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September 2014


Agencies help families find the way forward

Because Waukesha County has historically been a relatively wealthy community, many here know nothing of the many services available to struggling residents and families. The Lake Area Free Clinic in Oconomowoc provides medical attention and practical information for individuals who lack health insurance and whose income is at or below 200 percent of the federal poverty level.

Food pantries serve every corner of the county, and organizations such as Lake Country Caring in Hartland help provide furniture, hygiene products, bedding and clothing to qualified families in need.

"There's probably about 900 active families registered," said Lake Country Caring's Kerry Glapinski. "We serve a four-county area, but over 90 percent of the families are from Waukesha County."

She added, "People have the misconception that there isn't a lot of need in the Lake Country area, and that's where we fill a huge gap, because there aren't any other organizations, that we're aware of, that do what we do."

Its staff, with more than 10,000 hours of volunteer time, is 100 percent volunteer-based, and each registered family receives free merchandise.

"The last few years there has been a significant increase in the registration of new families coming in - because of the loss of jobs, without a doubt," Glapinski said. "Without a doubt we're seeing families struggling, people that are working that aren't able to make ends meet.

"Our focus is to try and help families so that whatever services we provide to them stretches their income. If you're living on a fixed or limited income, and you're able to come in and get clothing for your children or a piece of furniture, or hygiene products, or whatever it is, that means that your income can provide food or transportation to get to work, rent, whatever it is."

A wholistic approach

The goal of Lake Country Caring, food pantries and other relief agencies in the county is to help families and individuals get back on their feet and off the system.

The Mukwonago Food Pantry takes a wholistic approach when it evaluates clients. The food pantry has between 250 and 300 families per month that rely on it for food, yet it serves more than 4,600 households per year through various other services it provides.

A nurse visits twice a month to provide basic medical care. The pantry provides flu shots, delivers boxes of food to elderly homebound residents, and even occasionally has someone come to provide tenant assistance for people who have received a five-day notice of eviction. Medicare representatives visit the pantry to teach people how to maximize their benefits, and a nurse provides a free exercise program for seniors as well.

"We talk to everyone that comes in to see why they're coming," said Food Pantry Coordinator Cindy Eggleston. "Then we work with other agencies in a partnership so that we can create a place where they can come not only for food, but they can come and get the medical stuff they need and the informational stuff that they need and all those other things. That's why they need the food in the first place, because they can't afford all these other things."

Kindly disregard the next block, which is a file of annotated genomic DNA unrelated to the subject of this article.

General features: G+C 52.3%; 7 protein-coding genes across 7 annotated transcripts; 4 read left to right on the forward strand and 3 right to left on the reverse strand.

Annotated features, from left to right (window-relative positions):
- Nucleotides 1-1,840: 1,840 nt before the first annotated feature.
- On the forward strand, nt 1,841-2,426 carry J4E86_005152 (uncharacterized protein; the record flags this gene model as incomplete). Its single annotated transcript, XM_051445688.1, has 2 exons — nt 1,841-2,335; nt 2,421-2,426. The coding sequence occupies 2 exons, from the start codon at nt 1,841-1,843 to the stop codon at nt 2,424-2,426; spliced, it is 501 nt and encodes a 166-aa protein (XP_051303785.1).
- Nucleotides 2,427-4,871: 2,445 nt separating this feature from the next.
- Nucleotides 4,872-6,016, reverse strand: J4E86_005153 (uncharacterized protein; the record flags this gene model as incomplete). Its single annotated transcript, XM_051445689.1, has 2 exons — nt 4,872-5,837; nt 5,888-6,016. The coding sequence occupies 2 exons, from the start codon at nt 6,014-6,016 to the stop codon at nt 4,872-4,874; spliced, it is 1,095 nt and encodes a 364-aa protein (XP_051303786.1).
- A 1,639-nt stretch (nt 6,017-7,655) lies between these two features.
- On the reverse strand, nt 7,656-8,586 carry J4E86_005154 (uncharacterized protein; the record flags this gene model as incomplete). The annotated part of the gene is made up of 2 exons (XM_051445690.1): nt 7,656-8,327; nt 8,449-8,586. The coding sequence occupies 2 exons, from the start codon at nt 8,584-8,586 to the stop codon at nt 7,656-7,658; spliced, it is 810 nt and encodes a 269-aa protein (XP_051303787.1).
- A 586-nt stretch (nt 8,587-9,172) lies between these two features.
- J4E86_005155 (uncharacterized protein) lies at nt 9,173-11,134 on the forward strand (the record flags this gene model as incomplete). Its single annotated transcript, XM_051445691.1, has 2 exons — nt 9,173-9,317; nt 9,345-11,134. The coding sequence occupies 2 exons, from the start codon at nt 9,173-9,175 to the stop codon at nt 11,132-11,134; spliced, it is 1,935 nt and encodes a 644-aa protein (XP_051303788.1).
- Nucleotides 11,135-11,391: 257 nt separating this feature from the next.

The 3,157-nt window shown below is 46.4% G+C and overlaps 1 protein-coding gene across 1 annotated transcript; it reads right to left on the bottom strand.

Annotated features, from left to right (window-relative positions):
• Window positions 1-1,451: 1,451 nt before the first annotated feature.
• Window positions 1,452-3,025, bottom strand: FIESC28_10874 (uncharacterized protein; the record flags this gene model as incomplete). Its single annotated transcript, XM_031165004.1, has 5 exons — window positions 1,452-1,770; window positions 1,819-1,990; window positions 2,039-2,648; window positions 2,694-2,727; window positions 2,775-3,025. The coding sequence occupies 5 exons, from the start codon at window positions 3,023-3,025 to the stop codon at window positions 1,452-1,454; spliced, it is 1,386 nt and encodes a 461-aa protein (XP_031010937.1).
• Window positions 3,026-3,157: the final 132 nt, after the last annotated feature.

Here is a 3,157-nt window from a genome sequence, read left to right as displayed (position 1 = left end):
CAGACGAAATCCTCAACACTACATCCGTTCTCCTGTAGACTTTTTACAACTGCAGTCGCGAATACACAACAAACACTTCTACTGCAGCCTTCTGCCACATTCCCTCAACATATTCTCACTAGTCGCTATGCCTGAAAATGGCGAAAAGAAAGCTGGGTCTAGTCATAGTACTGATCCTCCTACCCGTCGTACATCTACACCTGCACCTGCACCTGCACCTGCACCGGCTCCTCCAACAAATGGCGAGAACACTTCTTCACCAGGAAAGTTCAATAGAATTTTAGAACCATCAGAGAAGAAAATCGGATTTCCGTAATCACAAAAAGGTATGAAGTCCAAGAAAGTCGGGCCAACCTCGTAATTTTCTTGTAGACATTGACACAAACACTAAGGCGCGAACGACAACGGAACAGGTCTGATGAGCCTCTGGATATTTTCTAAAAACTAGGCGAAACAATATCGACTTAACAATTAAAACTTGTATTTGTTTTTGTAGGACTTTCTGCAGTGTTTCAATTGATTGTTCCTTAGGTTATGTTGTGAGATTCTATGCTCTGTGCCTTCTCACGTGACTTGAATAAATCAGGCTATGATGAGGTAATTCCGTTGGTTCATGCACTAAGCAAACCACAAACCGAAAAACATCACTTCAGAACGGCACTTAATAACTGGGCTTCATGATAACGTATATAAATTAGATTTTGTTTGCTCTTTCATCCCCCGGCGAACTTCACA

According to Eggleston, when she and two others helped start the Mukwonago Food Pantry 25 years ago, they agreed they needed to do more than just offer food.

"We need to address the whole person. Not just the part that's hungry. You have to address the whole person. Because otherwise you're giving them food and you're not helping," she said.

"We have them be actively involved in creating a better situation for themselves. So when they come here, they know that we're not just going to give them food and see them next month. We're going to give them food, and we're going to sit down and say, 'do you need help with a resume? Do you need help finding a job? What kind of job do you do? Do you need help with medical? The nurse can help you get medications a little less,' " she explained.

Eggleston believes that their system creates accountability not only for the food pantry but for the people receiving aid. But the program requires four daily volunteers and generous contributions from a variety of donors.

Karen Tredwell of the Food Pantry of Waukesha County explained, "The traditional program of welfare no longer exists. It's not easy to get food stamps. It's not easy to get assistance, contrary to somewhat popular belief. However, when somebody is low-income, if they have access to free food or clothing, it will enable them to start, hopefully, once they are meeting their monetary obligations on a regular basis, maybe eventually build a few more assets and hopefully carry on self-sufficiently without any other assistance."

In the meantime, she said, access to free food frees up money to pay for other expenses such as childcare, fuel to get to work, medical costs, housing, utilities or even rebuilding a savings account.

"Overall someone who is getting that free food will be less of a burden on the other (government) system," she said.

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